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August 8, 2017

Implications of a Limited Atonement

Limited Atonement. Often the most debated and hated thing about Calvinistic Soteriology. I saw this first hand while teaching sola gratia to a group of High School students in Sunday school. It was like dropping a powder keg in the room and lighting the fuse. I was waiting to see what the real problem people have with limited atonement. The problem is people want to be responsible for their own salvation. They also want others to have that responsibility.

So what does limited atonement have to do with any of this?

I think it’s appropriate to understand what limited atonement is first and foremost so that we aren’t getting our definitions confused. When I say Christ’s death is limited, I am not talking about in effect. Meaning that when Christ died he paid the price of every sin. I am speaking that the atonement is limited to a specific group of people. The church, or God’s chosen people. This distinction is important to make. We believe that Jesus really did pay for all sins of some people. Meaning even the sin of unbelief, in which we are all transgressors, is paid for.

The alternative says the opposite. Jesus died for all people, but only most of their sins. While most Armenians wouldn’t make this claim, it’s logically consistent with their theology. Meaning the only sin that we must atone for ourselves is the sin of unbelief. The only cure for this is belief. So it ultimately is up to every individual to make this decision for Christ, and if they don’t that’s their choice. The problem is that Jesus then, ultimately, didn’t accomplish anything on the cross except a mere possibility for salvation.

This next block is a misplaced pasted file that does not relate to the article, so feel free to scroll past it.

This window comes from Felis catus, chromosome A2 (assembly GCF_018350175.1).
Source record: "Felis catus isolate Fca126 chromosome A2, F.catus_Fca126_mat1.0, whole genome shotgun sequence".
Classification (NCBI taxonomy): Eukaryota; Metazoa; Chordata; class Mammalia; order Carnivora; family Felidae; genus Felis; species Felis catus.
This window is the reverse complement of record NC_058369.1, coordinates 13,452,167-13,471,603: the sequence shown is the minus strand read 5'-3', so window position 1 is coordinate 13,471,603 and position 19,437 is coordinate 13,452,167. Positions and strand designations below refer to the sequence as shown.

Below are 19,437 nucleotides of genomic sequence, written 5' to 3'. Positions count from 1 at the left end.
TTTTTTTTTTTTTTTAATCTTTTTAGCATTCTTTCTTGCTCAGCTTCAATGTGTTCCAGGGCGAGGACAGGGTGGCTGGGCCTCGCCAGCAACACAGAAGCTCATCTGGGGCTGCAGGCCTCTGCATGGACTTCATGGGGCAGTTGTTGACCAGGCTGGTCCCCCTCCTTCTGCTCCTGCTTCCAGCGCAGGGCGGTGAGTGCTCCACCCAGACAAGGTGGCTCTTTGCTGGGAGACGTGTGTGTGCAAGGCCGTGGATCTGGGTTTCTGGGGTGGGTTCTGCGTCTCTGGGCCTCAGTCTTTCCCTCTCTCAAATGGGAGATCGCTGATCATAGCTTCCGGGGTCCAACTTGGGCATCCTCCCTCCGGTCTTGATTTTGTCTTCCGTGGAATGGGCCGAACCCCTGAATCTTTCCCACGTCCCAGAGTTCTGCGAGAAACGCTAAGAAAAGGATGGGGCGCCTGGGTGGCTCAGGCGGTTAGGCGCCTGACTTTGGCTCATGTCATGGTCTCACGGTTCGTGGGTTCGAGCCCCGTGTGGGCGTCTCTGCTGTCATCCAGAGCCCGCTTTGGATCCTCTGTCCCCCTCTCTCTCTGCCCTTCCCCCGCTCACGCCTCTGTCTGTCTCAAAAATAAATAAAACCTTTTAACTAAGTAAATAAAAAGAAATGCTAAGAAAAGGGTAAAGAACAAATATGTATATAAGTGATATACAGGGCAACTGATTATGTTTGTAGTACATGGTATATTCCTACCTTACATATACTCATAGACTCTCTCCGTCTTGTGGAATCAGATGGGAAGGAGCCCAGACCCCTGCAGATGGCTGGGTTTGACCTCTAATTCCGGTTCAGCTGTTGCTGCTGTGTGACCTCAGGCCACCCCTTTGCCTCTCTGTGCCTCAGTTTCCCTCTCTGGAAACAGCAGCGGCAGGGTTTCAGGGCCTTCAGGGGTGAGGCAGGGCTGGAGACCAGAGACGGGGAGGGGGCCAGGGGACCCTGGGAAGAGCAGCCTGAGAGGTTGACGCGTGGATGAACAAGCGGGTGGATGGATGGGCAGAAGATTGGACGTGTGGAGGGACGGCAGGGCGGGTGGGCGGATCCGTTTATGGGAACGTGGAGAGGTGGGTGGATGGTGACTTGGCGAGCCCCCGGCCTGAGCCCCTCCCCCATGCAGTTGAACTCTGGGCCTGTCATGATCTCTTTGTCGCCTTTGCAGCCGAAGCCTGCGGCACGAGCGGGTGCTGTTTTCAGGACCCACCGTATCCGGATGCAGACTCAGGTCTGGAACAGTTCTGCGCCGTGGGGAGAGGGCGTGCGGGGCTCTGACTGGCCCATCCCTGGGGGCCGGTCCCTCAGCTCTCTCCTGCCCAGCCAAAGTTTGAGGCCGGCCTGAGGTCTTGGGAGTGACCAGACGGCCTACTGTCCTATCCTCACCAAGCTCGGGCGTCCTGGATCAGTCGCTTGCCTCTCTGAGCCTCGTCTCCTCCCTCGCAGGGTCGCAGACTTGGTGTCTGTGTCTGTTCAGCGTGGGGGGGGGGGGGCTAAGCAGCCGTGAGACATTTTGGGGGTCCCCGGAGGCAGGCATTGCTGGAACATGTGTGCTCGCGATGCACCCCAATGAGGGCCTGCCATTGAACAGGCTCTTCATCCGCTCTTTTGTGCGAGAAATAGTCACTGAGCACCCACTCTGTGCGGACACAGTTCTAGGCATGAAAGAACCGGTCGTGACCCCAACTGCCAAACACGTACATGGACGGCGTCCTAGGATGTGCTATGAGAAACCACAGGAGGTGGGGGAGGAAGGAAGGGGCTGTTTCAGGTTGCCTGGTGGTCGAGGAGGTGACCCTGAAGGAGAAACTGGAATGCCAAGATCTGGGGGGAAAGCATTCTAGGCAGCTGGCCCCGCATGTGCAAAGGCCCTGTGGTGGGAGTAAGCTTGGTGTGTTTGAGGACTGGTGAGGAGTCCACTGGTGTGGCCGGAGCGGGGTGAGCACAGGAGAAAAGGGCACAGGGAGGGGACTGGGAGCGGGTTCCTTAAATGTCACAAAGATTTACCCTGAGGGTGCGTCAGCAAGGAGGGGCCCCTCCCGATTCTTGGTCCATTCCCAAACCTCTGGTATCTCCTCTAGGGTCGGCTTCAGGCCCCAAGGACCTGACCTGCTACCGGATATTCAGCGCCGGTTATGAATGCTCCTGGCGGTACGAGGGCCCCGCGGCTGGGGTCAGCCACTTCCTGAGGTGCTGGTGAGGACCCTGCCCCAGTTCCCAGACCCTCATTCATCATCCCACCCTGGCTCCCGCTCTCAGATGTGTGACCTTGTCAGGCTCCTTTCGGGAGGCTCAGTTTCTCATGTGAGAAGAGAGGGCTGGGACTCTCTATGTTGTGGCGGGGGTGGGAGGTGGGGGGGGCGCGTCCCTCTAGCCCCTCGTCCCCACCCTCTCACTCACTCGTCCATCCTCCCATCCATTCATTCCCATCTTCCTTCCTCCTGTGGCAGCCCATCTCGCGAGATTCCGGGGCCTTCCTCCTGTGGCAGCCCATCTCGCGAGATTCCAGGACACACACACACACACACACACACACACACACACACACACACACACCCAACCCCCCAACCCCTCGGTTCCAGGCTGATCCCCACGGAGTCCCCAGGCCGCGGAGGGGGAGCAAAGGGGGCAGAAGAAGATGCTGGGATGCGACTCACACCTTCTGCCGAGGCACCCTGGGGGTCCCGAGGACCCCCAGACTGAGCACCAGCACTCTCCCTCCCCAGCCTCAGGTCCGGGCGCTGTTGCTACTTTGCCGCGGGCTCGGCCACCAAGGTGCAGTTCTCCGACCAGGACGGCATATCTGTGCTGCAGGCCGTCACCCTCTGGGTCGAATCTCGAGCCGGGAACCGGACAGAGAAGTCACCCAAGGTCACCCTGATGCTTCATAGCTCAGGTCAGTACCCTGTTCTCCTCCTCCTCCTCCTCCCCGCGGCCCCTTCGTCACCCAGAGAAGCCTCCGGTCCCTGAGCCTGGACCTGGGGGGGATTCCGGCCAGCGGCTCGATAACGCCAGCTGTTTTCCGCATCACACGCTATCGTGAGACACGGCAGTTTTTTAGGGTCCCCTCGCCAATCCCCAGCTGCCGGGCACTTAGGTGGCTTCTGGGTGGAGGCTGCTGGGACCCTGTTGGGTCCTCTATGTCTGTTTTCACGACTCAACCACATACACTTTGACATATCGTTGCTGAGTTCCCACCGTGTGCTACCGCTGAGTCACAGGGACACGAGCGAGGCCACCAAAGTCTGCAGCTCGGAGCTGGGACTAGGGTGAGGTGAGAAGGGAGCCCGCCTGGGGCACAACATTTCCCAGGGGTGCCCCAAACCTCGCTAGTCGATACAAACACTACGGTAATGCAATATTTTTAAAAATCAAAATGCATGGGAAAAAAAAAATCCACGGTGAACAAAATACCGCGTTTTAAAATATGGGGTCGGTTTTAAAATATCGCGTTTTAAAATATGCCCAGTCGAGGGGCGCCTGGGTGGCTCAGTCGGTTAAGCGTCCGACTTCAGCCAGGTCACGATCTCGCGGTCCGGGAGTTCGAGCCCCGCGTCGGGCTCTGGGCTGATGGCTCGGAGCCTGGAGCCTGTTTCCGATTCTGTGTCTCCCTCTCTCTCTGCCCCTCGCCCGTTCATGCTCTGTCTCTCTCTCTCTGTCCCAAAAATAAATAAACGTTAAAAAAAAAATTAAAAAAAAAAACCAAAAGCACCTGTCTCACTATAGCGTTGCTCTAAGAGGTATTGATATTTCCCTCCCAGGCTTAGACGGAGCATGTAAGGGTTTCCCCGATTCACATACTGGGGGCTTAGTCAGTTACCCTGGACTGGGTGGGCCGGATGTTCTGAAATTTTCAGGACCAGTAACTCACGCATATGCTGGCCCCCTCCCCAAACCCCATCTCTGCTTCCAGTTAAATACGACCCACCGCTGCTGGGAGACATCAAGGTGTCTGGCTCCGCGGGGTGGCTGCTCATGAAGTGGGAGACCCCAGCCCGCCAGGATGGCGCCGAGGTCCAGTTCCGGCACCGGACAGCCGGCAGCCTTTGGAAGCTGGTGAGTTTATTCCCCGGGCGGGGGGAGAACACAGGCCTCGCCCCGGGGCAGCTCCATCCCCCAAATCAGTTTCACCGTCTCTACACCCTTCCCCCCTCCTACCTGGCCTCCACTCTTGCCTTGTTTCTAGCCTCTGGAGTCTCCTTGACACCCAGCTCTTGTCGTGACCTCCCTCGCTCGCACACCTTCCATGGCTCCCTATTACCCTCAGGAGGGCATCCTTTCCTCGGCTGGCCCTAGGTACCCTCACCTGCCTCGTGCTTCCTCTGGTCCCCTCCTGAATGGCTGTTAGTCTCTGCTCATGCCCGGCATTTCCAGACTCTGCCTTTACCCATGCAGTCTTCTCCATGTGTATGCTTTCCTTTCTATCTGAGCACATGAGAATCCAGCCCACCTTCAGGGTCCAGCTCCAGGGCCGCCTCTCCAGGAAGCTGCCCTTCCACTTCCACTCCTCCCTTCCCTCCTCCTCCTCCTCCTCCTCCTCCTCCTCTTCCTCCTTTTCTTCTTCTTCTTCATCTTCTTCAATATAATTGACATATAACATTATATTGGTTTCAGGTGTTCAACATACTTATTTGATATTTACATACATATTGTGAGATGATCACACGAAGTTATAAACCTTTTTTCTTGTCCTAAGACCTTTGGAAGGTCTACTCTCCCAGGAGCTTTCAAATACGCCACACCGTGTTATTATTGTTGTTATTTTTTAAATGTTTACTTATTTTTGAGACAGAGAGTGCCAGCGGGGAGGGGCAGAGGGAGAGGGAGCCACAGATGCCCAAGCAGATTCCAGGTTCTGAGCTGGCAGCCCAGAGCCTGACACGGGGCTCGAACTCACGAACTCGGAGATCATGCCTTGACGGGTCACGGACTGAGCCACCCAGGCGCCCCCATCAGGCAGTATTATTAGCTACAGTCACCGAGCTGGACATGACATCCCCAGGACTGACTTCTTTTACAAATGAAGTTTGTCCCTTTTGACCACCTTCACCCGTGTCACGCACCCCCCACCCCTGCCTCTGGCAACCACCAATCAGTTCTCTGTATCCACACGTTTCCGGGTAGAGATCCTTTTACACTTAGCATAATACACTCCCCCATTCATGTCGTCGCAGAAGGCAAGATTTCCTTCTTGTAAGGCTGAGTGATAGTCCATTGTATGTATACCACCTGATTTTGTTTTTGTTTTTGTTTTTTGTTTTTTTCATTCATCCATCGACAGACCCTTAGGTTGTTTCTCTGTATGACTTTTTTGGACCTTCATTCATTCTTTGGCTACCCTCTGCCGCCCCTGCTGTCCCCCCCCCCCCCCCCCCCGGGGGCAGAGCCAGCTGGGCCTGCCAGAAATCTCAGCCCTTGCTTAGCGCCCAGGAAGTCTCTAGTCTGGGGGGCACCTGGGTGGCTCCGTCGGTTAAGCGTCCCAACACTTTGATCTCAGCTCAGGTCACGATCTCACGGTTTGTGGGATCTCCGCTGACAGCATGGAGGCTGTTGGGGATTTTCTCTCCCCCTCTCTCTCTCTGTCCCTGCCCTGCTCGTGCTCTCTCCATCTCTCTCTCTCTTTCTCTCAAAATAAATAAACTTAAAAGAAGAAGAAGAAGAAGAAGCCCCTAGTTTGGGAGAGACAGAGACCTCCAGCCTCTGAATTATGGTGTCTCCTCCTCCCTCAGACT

Thus we come to the crux of this problem, unbelief. I mentioned earlier that we are all guilty of the sin of unbelief. Every time we sin, we don’t believe that God’s law was written for our joy. We don’t seek the things of God when we sin. We are so broken that when we do sin, we sometimes try to justify it with some vague spirituality. If our sin of unbelief is the root of all of our sin and Christ didn’t die for it, how can you rest in the promise that we are saved by grace through faith?

You can’t. No matter how hard you believe you can, you ultimately rely on your own self righteousness for salvation. Even though one of the purposes of grace is to rid you of your self righteousness, you still neglect that there is grace in our unbelief as believers.

That’s why a Calvinistic view on the atonement really does matter. It shows us that Christ really did become fully human to take on the penalty for all of his brides sins. We can be sure, complete, and confident that he saved all those who are being sanctified. It makes seals our election and promises our inheritance. It ultimately makes us realize we were powerless to do anything in our salvation. Salvation is of the Lord, not of us. We should remember this as we understand we were bought with the ultimate price. Because of this, he will never disown us as children of God.

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